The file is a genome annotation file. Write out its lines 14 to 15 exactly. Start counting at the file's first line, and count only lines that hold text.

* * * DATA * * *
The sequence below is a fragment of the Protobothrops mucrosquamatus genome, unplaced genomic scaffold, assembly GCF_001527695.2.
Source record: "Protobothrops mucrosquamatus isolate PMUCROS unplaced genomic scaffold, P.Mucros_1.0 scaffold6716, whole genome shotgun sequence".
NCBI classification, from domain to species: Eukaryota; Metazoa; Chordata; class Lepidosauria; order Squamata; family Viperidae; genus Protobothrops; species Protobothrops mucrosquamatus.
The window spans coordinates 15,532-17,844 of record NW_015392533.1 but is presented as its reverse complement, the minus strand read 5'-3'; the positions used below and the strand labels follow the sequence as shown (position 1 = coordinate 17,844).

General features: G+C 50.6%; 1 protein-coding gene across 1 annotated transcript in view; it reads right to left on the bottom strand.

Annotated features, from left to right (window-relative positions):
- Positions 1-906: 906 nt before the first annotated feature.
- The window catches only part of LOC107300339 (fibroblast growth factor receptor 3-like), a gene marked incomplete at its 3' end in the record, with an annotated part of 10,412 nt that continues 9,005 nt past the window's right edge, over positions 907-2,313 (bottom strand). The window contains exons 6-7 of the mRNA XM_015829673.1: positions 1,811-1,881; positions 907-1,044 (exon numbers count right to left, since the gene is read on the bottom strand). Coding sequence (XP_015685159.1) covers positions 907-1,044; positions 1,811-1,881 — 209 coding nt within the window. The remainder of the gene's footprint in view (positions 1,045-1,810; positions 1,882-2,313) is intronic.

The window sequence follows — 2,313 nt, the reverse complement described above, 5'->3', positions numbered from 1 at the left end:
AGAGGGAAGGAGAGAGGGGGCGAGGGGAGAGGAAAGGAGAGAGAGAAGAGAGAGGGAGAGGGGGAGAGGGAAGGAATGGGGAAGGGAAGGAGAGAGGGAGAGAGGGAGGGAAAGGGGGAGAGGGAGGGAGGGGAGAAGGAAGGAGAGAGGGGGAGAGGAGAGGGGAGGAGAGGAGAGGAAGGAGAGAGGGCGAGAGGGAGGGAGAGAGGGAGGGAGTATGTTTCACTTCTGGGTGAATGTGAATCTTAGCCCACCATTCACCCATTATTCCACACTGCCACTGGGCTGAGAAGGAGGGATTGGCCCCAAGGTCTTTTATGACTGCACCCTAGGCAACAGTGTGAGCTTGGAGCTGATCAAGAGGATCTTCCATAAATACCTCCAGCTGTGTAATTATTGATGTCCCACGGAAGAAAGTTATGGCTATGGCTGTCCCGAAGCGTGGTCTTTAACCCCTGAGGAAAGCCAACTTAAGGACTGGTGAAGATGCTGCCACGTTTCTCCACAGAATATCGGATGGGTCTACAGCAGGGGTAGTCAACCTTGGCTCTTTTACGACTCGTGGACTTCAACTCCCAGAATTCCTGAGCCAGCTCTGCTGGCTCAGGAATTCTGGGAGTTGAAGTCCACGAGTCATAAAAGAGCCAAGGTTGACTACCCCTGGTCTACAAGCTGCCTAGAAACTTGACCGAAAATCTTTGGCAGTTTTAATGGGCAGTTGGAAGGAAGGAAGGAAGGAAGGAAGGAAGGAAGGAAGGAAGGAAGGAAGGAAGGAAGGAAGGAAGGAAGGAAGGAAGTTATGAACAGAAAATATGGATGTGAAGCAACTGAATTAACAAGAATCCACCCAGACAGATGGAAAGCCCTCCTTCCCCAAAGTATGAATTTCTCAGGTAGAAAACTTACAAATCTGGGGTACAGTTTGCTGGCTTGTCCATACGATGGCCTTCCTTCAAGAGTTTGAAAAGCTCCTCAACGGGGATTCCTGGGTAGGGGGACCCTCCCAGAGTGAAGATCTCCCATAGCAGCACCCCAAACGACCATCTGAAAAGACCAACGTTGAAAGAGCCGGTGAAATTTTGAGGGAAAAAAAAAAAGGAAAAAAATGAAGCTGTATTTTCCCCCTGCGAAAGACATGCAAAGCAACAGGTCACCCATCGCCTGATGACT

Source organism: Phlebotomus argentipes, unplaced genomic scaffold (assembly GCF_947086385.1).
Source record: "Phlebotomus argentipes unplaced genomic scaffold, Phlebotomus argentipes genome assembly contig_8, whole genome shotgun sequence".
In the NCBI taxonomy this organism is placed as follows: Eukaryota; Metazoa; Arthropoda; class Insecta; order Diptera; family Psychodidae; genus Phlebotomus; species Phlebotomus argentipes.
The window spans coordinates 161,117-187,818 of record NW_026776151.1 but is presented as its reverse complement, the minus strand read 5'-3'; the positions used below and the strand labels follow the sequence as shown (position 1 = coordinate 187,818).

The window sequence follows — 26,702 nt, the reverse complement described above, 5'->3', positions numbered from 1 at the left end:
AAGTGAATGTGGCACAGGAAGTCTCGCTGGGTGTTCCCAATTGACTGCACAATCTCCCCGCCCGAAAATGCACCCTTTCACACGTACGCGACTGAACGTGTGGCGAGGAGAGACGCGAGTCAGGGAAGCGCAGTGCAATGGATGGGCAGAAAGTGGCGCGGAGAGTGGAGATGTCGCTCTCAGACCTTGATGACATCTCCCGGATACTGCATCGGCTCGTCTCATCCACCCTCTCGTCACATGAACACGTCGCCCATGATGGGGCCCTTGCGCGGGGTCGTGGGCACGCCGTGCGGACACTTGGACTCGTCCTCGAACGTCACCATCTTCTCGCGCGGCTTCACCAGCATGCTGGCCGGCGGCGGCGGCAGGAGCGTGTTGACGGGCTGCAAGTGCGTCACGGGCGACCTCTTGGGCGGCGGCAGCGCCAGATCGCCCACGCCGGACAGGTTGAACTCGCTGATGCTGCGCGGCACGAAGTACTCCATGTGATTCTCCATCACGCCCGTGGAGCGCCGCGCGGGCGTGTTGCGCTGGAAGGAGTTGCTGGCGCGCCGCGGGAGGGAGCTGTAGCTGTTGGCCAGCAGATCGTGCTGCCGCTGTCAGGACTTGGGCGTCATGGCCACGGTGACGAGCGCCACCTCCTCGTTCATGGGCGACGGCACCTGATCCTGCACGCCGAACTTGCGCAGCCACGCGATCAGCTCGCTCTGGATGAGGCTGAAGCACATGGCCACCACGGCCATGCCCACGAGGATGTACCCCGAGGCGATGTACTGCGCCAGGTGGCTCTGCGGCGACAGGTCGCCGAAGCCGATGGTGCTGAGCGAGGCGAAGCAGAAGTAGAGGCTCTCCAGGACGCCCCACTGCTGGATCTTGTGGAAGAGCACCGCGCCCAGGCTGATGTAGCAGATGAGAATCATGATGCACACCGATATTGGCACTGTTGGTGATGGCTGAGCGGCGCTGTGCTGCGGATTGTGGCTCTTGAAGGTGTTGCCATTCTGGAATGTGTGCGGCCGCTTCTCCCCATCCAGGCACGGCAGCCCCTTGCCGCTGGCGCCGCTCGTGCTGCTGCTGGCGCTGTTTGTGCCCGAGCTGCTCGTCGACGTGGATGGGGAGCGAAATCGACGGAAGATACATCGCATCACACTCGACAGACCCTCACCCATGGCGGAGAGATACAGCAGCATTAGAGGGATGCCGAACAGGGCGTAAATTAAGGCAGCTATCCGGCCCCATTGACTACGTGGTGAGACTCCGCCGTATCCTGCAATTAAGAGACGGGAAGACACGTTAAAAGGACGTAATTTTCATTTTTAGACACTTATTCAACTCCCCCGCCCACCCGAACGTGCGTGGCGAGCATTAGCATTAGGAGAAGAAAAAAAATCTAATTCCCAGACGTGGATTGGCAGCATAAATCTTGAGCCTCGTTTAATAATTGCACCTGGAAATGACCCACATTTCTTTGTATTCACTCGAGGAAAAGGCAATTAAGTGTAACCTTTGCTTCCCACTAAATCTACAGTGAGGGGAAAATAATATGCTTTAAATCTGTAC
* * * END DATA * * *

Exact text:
The window spans coordinates 161,117-187,818 of record NW_026776151.1 but is presented as its reverse complement, the minus strand read 5'-3'; the positions used below and the strand labels follow the sequence as shown (position 1 = coordinate 187,818).

The window sequence follows — 26,702 nt, the reverse complement described above, 5'->3', positions numbered from 1 at the left end: